Bank of America Corp appointed on Friday a new foreclosure and loan modifications czar, and created a new unit to oversee problem home loans in a bid to sort out its on-going foreclosure issues, becoming the first large U.S. bank to do so.
The new unit creates a seventh major division at the bank reporting directly to Chief Executive Brian Moynihan, an indication that the largest U.S. mortgage servicer is attempting to be more aggressive in resolving its problem mortgage loan portfolio.
Analysts said the move signals major U.S. mortgage lenders have not yet turned the corner on the problem home loans on their books.
This is a significant step. If Bank of America has these issues, what kind of problems does everyone else have? said Matt McCormick, a Cincinnati-based portfolio manager at Bahl & Gaynor Investment Counsel Inc.
The change splits the largest U.S. bank by assets' mortgage business into two parts: One focused on current and new mortgages, and another dedicated to foreclosures and workouts.
Bank of America will promote Terry Laughlin to oversee the new unit, called legacy asset servicing. The division will have roughly 30,000 employees.
Laughlin, 56, is a former FleetBoston executive who joined the bank in July 2010 as a credit loss mitigation executive, reporting to Barbara Desoer in the mortgage division.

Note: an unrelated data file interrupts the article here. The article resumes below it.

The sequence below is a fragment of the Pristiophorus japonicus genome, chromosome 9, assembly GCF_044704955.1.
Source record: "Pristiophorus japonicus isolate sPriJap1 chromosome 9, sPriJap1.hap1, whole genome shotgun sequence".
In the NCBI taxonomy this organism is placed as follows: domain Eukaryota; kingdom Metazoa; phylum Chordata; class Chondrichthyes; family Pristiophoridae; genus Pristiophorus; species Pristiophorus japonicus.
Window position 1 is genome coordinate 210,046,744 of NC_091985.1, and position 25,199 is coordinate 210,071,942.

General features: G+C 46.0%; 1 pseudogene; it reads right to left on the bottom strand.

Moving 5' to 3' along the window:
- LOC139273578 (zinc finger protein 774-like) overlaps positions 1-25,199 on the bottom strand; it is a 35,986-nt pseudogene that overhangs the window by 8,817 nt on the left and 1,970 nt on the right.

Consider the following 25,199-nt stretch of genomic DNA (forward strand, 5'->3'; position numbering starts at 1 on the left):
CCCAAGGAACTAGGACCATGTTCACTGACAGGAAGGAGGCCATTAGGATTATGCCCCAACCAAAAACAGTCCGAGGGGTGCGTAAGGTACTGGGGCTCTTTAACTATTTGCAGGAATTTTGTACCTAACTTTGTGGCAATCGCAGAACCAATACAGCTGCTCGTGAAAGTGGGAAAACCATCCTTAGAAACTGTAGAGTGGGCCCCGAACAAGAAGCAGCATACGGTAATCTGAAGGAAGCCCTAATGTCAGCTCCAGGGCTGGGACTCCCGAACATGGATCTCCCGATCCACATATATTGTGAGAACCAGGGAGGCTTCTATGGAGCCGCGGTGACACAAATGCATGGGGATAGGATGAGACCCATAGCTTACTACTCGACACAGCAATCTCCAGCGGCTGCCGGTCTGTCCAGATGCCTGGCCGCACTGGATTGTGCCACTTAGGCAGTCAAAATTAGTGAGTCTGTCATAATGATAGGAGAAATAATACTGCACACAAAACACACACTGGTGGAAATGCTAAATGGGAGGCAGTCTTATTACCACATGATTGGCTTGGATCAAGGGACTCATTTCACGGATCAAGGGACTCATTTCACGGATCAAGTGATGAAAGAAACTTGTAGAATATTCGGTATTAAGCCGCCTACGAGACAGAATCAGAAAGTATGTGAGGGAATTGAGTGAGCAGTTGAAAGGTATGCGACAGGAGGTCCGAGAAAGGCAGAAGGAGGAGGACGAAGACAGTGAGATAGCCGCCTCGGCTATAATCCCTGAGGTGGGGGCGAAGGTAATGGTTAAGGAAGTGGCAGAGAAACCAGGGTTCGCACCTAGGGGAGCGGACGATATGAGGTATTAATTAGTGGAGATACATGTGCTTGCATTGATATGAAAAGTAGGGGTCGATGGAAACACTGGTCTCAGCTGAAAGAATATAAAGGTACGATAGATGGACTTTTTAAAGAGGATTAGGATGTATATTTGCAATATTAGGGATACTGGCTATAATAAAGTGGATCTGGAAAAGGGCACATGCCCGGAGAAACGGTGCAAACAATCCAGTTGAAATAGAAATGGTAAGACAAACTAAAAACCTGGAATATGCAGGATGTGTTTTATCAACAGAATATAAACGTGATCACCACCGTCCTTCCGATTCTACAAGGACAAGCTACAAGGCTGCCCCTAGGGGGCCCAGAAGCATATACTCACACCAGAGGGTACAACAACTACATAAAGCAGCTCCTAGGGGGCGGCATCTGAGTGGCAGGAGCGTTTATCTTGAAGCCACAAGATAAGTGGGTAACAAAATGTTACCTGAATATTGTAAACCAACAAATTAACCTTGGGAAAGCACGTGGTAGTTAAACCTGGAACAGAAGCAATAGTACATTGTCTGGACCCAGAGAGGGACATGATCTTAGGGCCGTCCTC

The new unit will manage foreclosures and loan modifications, and will work to resolve mortgage repurchase claims from investors.
Long term, a company spokesman said the division could dedicate itself to working out types of problem assets at the bank beyond mortgages.
Desoer will continue as Bank of America's home loans president, and oversee the mortgage operations for customers that are not delinquent on their loans.
She will focus on building the bank's home loans business for new customers, BofA said.
Laughlin's new unit faces a number of challenges.
Last Fall, the bank temporarily suspended foreclosures nationwide, after critics alleged the industry cut corners on foreclosure paperwork and banks used so-called robo-signers, or employees who signed thousands of foreclosures without reviewing the documents.
The bank has since restarted foreclosures, refiling about 16,000 foreclosures in December.
Investors have also feared the bank could be on the hook to rebuy billions in toxic home loans held by investors in mortgage-backed securities.
In January, the bank settled some repurchase claims with Fannie Mae and Freddie Mac, and recorded a $3 billion charge in the fourth quarter for the settlement.
BofA's home loans unit lost $4.9 billion in the fourth quarter of 2010, largely due to the settlement charge.
Separately on Friday, the bank announced it was exiting the reverse mortgage lending business.
The bank began making reverse mortgages in 2006, and added to that business in 2007 when it bought Reverse Mortgage of America, and again in 2008 in the Countrywide Financial deal.
Employees will be reassigned to other divisions within home loans, and those who have not been moved will be able to apply for new posts.
Bank of America shares closed down 1 percent on Friday at $14.29 on the New York Stock Exchange.
(Reporting by Joe Rauch; Editing by Bernard Orr)